The award is presented annually to outstanding volunteers in honor of Dave Liscia, a former ODFW employee who coordinated many volunteer efforts and was killed in a car accident while on the job.

The Oregon Chapter of the American Fisheries Society enthused: "In addition to volunteering literally hundreds of hours with ODFW, Caleb has served as both the MHCC Sub-unit officer and, now, as the OSU Sub-unit Student Rep. Giving back to the fisheries profession is just something he can't seem to get enough of."

Please join us in congratulating Caleb for this well-earned honor!

Impact of COVID-19 on the Agricultural Research Foundation’s Investment Portfolio       

Dan Arp, Executive Director

The Agricultural Research Foundation (ARF) manages funds derived from gifts and from contracts with non-profit organizations and commodity commissions.  Those funds support agricultural and natural resource research at OSU and other universities.  As those funds come into the Foundation, they can be added to ARF’s investment portfolio and then drawn on by researchers as they are needed.

Over the years, that portfolio has grown to nearly $30M.  The annual earnings from the portfolio are used to support the operating expenses of ARF—employee salaries and benefits, office expenses and other costs associated with running a 501c3 organization.  In this way, ARF can administer funds without charging a fee on contract funds.  Commodity commissions in particular are pleased to see all of their research funds going to the researchers and the work they have identified.  There is sufficient annual income left over from the investment portfolio after paying ARF expenses to fund the ARF’s competitive grants program.  This program routinely provides grants of up to $15,000 to as many as 40 scientists annually.

So how is the investment portfolio doing in this time of economic challenge resulting from COVID-19?

The Board of Directors--the 24 volunteers who direct the activities of ARF--set the policy for investing and managing those funds.  The policy provides for both growth of the portfolio and income from the portfolio, but also to be sure the funds are available for their intended uses.  The portfolio is heavily weighted towards bonds and also includes some equities.  The bonds and equities have continued to provide income during the pandemic at levels similar to prior to the pandemic.  Unless something changes in the future, ARF will continue to administer non-profit and commodity commission funds with no fees assessed and will continue to run our competitive grants program.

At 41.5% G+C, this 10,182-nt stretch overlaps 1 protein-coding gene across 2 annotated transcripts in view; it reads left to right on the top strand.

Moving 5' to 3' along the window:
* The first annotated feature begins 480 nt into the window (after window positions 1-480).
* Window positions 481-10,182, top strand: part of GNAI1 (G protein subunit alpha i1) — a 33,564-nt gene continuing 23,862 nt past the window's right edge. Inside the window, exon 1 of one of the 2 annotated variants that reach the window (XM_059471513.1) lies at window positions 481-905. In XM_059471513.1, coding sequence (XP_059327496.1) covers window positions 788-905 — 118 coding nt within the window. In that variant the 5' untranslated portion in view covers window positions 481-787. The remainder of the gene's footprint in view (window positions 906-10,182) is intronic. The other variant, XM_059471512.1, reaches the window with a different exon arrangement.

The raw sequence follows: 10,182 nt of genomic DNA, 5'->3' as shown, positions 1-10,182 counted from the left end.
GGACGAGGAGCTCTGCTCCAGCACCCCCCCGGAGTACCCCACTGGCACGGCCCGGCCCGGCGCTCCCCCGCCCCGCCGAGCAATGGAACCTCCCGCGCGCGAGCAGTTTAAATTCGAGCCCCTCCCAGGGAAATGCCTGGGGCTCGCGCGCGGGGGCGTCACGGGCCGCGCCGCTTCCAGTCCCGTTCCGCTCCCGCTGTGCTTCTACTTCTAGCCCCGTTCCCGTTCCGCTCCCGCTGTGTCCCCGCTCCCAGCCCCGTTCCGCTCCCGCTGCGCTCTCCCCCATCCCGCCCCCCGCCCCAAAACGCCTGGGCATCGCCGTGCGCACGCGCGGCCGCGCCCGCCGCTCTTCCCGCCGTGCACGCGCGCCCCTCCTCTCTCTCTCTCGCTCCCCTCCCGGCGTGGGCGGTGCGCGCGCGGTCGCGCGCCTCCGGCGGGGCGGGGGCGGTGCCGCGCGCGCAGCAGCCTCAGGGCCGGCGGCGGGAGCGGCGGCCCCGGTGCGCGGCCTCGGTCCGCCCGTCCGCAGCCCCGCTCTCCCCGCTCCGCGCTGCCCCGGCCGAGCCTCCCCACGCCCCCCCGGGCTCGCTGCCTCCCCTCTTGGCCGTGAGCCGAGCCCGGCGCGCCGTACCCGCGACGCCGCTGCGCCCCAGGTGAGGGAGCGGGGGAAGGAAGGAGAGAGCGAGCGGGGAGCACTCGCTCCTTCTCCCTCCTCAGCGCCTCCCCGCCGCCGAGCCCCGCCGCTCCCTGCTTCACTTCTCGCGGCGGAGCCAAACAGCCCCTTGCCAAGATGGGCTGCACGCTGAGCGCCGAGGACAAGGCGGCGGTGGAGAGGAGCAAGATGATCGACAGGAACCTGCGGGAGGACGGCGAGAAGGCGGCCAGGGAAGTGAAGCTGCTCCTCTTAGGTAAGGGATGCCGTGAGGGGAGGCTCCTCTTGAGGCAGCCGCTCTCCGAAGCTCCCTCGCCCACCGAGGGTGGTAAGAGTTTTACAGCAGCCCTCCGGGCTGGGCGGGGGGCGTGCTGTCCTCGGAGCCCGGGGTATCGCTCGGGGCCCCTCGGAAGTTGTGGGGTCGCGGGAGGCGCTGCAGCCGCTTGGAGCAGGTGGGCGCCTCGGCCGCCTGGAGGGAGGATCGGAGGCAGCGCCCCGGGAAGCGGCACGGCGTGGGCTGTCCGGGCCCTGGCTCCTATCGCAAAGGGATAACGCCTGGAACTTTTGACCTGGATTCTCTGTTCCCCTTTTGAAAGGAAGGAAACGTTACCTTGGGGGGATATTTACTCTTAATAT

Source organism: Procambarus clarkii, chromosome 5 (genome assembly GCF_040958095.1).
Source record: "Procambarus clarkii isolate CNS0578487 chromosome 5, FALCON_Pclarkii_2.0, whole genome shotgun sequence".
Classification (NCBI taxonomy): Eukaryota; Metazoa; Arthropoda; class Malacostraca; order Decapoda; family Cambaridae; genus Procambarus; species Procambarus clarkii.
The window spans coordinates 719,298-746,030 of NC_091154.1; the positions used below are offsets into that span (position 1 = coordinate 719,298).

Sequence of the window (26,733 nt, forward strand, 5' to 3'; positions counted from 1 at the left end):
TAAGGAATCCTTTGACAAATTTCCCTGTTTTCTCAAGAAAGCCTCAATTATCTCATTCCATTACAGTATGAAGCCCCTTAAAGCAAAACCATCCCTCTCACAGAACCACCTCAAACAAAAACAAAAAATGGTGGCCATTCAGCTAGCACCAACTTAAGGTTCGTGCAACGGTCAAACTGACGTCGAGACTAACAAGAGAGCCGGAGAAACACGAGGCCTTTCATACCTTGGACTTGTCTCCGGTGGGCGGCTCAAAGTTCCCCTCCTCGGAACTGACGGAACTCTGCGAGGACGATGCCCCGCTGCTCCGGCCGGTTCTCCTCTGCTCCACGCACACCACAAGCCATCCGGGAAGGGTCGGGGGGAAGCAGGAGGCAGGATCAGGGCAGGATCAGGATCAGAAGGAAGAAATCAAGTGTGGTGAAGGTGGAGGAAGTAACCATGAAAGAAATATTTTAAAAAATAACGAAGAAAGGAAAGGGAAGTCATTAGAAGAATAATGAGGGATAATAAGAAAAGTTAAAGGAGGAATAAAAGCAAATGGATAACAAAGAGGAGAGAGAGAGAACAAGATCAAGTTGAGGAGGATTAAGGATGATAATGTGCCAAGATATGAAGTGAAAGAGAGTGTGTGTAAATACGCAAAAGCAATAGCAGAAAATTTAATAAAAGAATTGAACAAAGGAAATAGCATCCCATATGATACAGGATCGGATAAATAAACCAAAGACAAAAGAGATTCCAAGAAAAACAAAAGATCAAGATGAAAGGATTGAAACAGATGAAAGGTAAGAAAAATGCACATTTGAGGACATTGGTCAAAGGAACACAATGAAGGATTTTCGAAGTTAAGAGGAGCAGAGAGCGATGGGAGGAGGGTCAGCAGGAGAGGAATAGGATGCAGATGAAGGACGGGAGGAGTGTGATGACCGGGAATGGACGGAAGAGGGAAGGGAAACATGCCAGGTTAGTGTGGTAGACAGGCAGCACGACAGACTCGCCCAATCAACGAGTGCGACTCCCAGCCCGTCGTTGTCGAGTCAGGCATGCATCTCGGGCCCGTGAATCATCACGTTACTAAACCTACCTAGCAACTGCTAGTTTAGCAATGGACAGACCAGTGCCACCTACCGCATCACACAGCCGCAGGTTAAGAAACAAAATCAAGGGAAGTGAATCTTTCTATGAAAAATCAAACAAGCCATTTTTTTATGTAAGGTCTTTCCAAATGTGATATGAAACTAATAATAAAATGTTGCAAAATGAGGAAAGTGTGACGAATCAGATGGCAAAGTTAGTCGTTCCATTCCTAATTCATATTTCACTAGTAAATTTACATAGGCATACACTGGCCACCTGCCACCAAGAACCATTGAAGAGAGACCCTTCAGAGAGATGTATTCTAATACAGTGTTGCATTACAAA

The Building University-Industry Linkages through Learning and Discovery in Dairy program (BUILD) entered its third year in 2020. This program was initiated by the dairy industry and multiple Universities who are invested in building up talent in dairy and driving relevant research. This last year, BUILD fully funded 13 graduate students in the Food Science and Technology department whose research was focused specifically on dairy. That accounts for 31% of all grad students in the program.

Graduates of this program are prepared to take on leadership roles in industry and even during COVID, there’s a tremendously high rate of employment.

As the program has evolved, it has demonstrated that close partnerships between industry and the University presents a tremendous win-win-win. For students, for the University, and for the industry. Working in collaboration with one another, more opportunities have been made available to students interested in pursuing careers in dairy and more dairy businesses are investing in the growth of the program.

The success of the BUILD at OSU is also testament to the strength of the dairy science program as one of the most notable in the western region.